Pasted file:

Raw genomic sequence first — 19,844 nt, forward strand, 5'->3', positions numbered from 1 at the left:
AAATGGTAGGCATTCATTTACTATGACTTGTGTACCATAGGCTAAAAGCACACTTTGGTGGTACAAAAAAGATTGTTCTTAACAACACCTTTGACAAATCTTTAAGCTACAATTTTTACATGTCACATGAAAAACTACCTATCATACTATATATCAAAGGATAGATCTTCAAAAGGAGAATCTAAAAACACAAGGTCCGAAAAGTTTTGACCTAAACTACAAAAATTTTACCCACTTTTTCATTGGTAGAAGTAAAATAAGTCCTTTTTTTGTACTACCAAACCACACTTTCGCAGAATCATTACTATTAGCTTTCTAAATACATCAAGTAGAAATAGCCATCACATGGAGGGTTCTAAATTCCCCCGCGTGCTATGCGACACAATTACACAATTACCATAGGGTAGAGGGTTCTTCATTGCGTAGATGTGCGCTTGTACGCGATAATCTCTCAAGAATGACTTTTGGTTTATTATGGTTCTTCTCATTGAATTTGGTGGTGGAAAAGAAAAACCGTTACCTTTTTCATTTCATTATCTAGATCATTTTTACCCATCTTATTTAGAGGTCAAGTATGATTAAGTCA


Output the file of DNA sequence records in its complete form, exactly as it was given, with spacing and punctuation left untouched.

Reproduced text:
Raw genomic sequence first — 19,844 nt, forward strand, 5'->3', positions numbered from 1 at the left:
AAATGGTAGGCATTCATTTACTATGACTTGTGTACCATAGGCTAAAAGCACACTTTGGTGGTACAAAAAAGATTGTTCTTAACAACACCTTTGACAAATCTTTAAGCTACAATTTTTACATGTCACATGAAAAACTACCTATCATACTATATATCAAAGGATAGATCTTCAAAAGGAGAATCTAAAAACACAAGGTCCGAAAAGTTTTGACCTAAACTACAAAAATTTTACCCACTTTTTCATTGGTAGAAGTAAAATAAGTCCTTTTTTTGTACTACCAAACCACACTTTCGCAGAATCATTACTATTAGCTTTCTAAATACATCAAGTAGAAATAGCCATCACATGGAGGGTTCTAAATTCCCCCGCGTGCTATGCGACACAATTACACAATTACCATAGGGTAGAGGGTTCTTCATTGCGTAGATGTGCGCTTGTACGCGATAATCTCTCAAGAATGACTTTTGGTTTATTATGGTTCTTCTCATTGAATTTGGTGGTGGAAAAGAAAAACCGTTACCTTTTTCATTTCATTATCTAGATCATTTTTACCCATCTTATTTAGAGGTCAAGTATGATTAAGTCA